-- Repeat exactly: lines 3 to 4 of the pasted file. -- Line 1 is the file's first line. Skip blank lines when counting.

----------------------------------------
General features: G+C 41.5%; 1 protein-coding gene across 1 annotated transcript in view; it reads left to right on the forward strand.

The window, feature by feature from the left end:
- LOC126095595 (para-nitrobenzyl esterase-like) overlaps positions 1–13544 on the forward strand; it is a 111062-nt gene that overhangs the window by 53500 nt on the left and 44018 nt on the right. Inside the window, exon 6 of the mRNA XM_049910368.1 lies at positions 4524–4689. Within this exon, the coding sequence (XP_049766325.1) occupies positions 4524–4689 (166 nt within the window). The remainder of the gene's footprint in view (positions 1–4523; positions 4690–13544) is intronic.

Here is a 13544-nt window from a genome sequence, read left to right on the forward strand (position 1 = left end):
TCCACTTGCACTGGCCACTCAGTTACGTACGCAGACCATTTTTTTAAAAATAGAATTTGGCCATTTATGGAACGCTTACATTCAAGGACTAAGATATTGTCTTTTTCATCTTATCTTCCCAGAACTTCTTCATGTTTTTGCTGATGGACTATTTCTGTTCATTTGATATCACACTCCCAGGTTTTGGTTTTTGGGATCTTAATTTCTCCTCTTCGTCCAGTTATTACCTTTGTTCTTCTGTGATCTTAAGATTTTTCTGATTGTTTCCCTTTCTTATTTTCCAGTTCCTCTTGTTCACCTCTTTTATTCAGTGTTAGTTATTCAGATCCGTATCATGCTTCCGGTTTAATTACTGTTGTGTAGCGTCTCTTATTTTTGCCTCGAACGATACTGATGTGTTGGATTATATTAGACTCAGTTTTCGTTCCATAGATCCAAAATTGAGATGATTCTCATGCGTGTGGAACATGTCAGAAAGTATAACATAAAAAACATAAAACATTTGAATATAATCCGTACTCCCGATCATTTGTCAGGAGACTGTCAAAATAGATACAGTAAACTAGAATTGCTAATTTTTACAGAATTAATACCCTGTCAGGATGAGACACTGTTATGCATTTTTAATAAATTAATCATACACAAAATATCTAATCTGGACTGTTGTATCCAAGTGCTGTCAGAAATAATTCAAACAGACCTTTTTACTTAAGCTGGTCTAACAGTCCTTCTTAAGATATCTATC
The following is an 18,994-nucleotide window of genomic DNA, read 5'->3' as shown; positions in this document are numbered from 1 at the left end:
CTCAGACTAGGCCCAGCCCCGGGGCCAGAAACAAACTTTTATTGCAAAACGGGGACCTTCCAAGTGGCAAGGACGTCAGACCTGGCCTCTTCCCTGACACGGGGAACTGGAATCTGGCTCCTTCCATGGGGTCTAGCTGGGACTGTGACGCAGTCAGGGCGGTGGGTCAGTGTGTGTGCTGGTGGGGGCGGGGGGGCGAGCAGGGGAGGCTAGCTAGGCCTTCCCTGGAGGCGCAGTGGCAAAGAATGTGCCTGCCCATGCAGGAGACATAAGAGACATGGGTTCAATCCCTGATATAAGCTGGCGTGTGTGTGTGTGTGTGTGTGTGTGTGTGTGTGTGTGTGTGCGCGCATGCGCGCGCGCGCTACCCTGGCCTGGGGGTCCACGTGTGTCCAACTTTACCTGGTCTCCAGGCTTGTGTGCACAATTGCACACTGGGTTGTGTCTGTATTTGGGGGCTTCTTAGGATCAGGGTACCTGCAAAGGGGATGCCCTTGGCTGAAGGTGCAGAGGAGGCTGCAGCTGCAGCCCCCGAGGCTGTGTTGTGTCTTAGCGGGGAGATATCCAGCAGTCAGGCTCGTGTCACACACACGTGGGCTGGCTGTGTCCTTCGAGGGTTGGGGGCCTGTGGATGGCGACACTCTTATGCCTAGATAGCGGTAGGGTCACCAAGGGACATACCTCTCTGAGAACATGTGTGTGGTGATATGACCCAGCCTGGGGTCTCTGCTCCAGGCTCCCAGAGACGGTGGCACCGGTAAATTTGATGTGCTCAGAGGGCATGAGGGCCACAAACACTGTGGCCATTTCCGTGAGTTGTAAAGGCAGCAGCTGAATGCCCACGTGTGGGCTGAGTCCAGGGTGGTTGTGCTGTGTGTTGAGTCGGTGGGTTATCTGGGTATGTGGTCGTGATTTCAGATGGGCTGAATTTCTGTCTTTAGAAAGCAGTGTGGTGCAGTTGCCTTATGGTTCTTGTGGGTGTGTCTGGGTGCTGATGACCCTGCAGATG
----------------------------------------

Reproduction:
- LOC126095595 (para-nitrobenzyl esterase-like) overlaps positions 1–13544 on the forward strand; it is a 111062-nt gene that overhangs the window by 53500 nt on the left and 44018 nt on the right. Inside the window, exon 6 of the mRNA XM_049910368.1 lies at positions 4524–4689. Within this exon, the coding sequence (XP_049766325.1) occupies positions 4524–4689 (166 nt within the window). The remainder of the gene's footprint in view (positions 1–4523; positions 4690–13544) is intronic.

Here is a 13544-nt window from a genome sequence, read left to right on the forward strand (position 1 = left end):